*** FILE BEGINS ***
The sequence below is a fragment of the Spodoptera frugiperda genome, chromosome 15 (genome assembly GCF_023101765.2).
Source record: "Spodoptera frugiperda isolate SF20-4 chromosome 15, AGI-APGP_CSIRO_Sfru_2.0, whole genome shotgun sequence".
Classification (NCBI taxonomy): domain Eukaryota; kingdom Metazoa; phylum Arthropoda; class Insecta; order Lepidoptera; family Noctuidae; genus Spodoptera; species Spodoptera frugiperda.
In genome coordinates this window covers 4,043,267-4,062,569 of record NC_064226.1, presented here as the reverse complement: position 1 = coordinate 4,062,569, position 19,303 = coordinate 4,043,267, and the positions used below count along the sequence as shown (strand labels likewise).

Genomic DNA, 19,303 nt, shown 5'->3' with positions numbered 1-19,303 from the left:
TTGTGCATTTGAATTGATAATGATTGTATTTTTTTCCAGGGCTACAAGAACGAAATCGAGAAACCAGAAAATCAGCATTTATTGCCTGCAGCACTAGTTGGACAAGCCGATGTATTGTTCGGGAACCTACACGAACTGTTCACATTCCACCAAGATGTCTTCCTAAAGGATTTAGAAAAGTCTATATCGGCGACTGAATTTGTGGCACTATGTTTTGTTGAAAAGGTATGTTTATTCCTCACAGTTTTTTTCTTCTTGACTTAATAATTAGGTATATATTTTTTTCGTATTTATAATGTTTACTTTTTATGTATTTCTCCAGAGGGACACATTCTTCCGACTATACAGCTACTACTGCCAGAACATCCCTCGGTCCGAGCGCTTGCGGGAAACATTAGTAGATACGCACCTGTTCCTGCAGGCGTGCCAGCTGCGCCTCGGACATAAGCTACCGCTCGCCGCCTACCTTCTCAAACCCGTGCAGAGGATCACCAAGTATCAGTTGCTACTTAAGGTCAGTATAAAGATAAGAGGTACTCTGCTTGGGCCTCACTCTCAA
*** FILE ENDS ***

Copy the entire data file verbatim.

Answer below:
The sequence below is a fragment of the Spodoptera frugiperda genome, chromosome 15 (genome assembly GCF_023101765.2).
Source record: "Spodoptera frugiperda isolate SF20-4 chromosome 15, AGI-APGP_CSIRO_Sfru_2.0, whole genome shotgun sequence".
Classification (NCBI taxonomy): domain Eukaryota; kingdom Metazoa; phylum Arthropoda; class Insecta; order Lepidoptera; family Noctuidae; genus Spodoptera; species Spodoptera frugiperda.
In genome coordinates this window covers 4,043,267-4,062,569 of record NC_064226.1, presented here as the reverse complement: position 1 = coordinate 4,062,569, position 19,303 = coordinate 4,043,267, and the positions used below count along the sequence as shown (strand labels likewise).

Genomic DNA, 19,303 nt, shown 5'->3' with positions numbered 1-19,303 from the left:
TTGTGCATTTGAATTGATAATGATTGTATTTTTTTCCAGGGCTACAAGAACGAAATCGAGAAACCAGAAAATCAGCATTTATTGCCTGCAGCACTAGTTGGACAAGCCGATGTATTGTTCGGGAACCTACACGAACTGTTCACATTCCACCAAGATGTCTTCCTAAAGGATTTAGAAAAGTCTATATCGGCGACTGAATTTGTGGCACTATGTTTTGTTGAAAAGGTATGTTTATTCCTCACAGTTTTTTTCTTCTTGACTTAATAATTAGGTATATATTTTTTTCGTATTTATAATGTTTACTTTTTATGTATTTCTCCAGAGGGACACATTCTTCCGACTATACAGCTACTACTGCCAGAACATCCCTCGGTCCGAGCGCTTGCGGGAAACATTAGTAGATACGCACCTGTTCCTGCAGGCGTGCCAGCTGCGCCTCGGACATAAGCTACCGCTCGCCGCCTACCTTCTCAAACCCGTGCAGAGGATCACCAAGTATCAGTTGCTACTTAAGGTCAGTATAAAGATAAGAGGTACTCTGCTTGGGCCTCACTCTCAA